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Even as Amazon battles with publishers over e-books for its Kindle reader, and Sony prepares to sell its Reader in Japan, China and Australia, research from a telecommunication and media analyst firm says the market for mobile broadband e-readers such as these will peak in 2014, when consumers worldwide will buy 14 million of them.
After that, the firm’s report says, sales will begin falling as multi-purpose devices like Apple’s iPad, plus improved smartphones and netbooks that are e-book friendly, begin to replace one-function readers. More surprisingly, the report forecasts that cheap readers built without wireless broadband networking will chew off a significant portion of the market.
“The current absence of an obvious subsidy model for mobile network operators, the launch of the iPad and market dynamics are likely to limit the market in the long-term,” wrote analyst Gavin Byrne in a report prepared by London-based firm Informa Telecoms & Media.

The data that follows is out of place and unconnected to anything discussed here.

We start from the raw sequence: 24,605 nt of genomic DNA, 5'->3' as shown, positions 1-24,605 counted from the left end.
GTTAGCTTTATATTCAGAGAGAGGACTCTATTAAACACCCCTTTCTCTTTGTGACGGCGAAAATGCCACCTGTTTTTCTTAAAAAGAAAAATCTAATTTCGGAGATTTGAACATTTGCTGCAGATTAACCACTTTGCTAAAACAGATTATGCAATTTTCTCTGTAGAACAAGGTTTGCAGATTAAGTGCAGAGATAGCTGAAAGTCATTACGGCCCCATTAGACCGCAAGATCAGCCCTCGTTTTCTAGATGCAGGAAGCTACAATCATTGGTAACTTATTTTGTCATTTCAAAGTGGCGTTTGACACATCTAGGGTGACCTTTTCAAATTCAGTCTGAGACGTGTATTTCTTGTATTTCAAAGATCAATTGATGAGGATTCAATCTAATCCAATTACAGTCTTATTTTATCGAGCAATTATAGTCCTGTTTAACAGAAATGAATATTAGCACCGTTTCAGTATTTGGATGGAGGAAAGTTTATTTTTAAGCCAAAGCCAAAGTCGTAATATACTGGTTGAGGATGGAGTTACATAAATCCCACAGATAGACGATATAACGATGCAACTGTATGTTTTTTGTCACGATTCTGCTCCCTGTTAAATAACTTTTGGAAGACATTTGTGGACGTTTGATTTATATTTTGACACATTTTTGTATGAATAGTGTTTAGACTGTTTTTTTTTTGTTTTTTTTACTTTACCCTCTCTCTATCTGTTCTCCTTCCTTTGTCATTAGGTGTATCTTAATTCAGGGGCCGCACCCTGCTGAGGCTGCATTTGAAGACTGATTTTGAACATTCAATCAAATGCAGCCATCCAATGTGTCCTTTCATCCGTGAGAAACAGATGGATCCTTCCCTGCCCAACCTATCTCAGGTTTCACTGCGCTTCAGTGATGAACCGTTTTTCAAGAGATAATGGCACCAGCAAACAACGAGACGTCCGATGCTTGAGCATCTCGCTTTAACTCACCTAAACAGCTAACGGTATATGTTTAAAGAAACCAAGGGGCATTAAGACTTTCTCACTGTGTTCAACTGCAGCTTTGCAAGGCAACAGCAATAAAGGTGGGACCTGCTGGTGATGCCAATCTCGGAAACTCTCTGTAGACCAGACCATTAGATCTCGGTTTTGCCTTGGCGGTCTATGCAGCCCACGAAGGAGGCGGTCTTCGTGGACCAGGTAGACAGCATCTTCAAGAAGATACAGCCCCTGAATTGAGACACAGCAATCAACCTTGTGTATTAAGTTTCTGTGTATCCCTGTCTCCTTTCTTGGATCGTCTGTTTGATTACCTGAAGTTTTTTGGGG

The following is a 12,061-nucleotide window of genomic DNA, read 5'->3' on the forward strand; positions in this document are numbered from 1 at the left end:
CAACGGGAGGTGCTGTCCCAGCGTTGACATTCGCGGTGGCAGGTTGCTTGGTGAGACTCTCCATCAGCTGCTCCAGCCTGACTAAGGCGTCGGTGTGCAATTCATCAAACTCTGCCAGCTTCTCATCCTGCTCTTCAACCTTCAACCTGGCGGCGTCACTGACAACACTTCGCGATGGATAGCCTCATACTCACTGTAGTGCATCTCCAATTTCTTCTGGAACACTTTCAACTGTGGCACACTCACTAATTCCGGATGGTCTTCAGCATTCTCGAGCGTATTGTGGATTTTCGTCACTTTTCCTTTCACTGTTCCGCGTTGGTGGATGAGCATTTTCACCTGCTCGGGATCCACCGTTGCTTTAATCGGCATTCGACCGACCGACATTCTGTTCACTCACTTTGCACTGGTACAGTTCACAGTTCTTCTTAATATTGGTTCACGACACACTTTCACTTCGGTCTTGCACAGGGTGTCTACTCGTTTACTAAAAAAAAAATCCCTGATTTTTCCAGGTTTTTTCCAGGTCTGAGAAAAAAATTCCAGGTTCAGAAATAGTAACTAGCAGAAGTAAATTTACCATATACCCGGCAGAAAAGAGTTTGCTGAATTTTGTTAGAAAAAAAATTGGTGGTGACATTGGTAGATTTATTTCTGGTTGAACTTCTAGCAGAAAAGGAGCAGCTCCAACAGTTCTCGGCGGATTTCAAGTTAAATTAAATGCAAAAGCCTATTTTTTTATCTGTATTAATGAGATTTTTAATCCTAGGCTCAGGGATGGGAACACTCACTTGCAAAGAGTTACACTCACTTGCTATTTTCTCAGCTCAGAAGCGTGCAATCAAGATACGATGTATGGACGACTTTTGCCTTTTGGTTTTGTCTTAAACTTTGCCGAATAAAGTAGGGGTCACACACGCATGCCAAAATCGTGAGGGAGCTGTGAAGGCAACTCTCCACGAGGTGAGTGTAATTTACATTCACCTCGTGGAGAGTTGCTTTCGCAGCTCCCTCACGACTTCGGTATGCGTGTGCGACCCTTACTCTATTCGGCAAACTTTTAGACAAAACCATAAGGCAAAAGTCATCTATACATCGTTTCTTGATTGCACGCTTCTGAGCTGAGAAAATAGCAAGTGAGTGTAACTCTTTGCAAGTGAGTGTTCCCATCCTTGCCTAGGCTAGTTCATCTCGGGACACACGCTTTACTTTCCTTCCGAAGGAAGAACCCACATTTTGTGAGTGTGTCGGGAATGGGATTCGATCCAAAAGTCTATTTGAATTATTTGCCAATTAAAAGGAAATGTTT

By market dynamics, Informa means that e-readers will be squeezed by two different types of competition. The most obvious are “multifunctional devices such as mobile phones, tablet computers, netbooks and other portable consumer electronic devices” including the iPad.
The other competitor forecast by Informa is more interesting: Byrne predicts a rising market for non-connected readers, which will read books from a memory card or a PC (via cable or Bluetooth wireless) rather than downloading them over a broadband wireless network. These gadgets will be significantly cheaper, since they won’t need wireless networking hardware and software. That raises a good question: Is the Kindle, with its built-in cellular data modem, overbuilt?
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